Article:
[31 May 2013]
PopMatters Contributing Editor
For many horror fans, the found footage film was born, and quickly died, with the highly influential and often imitated Blair Witch Project. While those who followed failed to realize the real genius behind the Internet/indie smash (that is, that the actors had NO idea what was going on and were reacting, realistically, to the unusual circumstances they were thrown into), they did like the visual design of seeing everything through a first person, POV camera lens. As a result, dozens of determined filmmakers have used the style to skip such important motion picture particulars as character, narrative, or outright scares to put their version of the supernatural onscreen. Apparently, a narrowing field of vision and the possibility of something suddenly straying into your visual frame of reference is a viable substitute for suspense.
All of which makes the many delights of V/H/S/2 all the more meaningful. Yes, this is the second installment in a series which tries to meld old school technology with new school technique (more on this in a moment) and the first time around it was far more miss than hit. Still, with a sizable genre contingent desperate for something beyond the watered-down PG-13 piffle that passes for terror in the commercial movie market (as well as a couple of inspired segments), V/H/S earned a sizable cult following. If this follow-up is any indication of the quality we can expect from future installments, we can only hope the VCR-based anthology goes on indefinitely.
In the first film, a group of burglars stumble upon a creepy old house and a collection of TVs. Amongst the monitors and machines is a pile of video tapes. When watched, they reveal separate stories of mayhem and the macabre. In V/H/S/2, a pair of private detectives are sent to a missing college student’s home to find out what happened to him. They come across - you guessed it - another TV set up and a bunch of bootleg cassettes. Accessing his laptop, they learn that the boy has been seeking out these supposedly haunted videos, and that playing them in a particular order will lead to something horrifying. Naturally, while one of our PIs probes the place, the other starts randomly pawing through the collection…and pressing “play.”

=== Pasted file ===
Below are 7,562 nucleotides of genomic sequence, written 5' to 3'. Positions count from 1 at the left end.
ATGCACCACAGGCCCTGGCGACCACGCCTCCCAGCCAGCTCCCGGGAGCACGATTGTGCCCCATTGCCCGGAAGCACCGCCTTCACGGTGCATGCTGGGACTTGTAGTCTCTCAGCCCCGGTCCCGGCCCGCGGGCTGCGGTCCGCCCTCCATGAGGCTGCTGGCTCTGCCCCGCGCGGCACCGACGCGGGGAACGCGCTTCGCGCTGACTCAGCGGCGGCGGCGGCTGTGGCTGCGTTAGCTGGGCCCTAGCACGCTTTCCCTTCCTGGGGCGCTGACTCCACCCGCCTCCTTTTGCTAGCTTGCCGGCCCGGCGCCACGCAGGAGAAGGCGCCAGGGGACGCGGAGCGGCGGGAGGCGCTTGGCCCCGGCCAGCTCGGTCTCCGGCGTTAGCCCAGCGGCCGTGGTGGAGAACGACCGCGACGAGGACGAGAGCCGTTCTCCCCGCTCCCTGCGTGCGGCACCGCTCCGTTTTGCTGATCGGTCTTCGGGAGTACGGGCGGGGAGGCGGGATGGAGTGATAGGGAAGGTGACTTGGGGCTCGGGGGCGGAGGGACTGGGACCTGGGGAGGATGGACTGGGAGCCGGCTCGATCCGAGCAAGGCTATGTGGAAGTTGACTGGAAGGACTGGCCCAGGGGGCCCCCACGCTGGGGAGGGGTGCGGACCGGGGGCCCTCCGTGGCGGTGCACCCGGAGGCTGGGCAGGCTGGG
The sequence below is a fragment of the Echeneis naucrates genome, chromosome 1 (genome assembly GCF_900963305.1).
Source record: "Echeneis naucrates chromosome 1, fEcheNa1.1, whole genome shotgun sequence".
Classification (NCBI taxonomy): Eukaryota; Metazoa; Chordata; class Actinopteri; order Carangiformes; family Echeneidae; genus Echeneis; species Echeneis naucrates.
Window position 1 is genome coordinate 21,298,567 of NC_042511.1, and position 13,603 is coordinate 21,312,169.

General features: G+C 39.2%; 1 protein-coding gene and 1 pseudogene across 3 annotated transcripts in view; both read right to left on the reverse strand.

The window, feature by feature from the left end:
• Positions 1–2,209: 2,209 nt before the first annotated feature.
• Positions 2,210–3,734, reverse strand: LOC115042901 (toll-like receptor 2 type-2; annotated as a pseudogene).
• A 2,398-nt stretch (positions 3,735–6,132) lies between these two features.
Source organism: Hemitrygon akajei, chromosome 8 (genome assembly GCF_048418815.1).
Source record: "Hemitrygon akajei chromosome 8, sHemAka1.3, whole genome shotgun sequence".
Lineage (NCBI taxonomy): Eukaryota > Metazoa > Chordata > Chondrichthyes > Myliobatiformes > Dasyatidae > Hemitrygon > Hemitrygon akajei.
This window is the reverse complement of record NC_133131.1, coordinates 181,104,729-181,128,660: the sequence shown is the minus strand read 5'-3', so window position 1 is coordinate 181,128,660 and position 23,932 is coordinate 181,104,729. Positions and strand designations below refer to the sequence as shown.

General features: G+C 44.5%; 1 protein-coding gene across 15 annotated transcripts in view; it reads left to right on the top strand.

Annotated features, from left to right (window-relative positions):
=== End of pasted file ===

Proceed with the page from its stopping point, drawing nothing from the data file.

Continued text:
The first story centers on a young man whose just had some experimental surgery. Apparently, he was in a car accident and lost the vision in one of his eyes. A new device - call it an optical camcorder implant - allows him to see again, but there is a catch. First, everything he views is recorded by the medical company for research purposes, and secondly, he starts seeing ghosts. First, there is a bloody body in his bed. Then a young girl seems to haunt his hallways. Then a angry man. Finally, a young woman shows up at his door and says she can explain what’s happening. Sadly, she may be too late.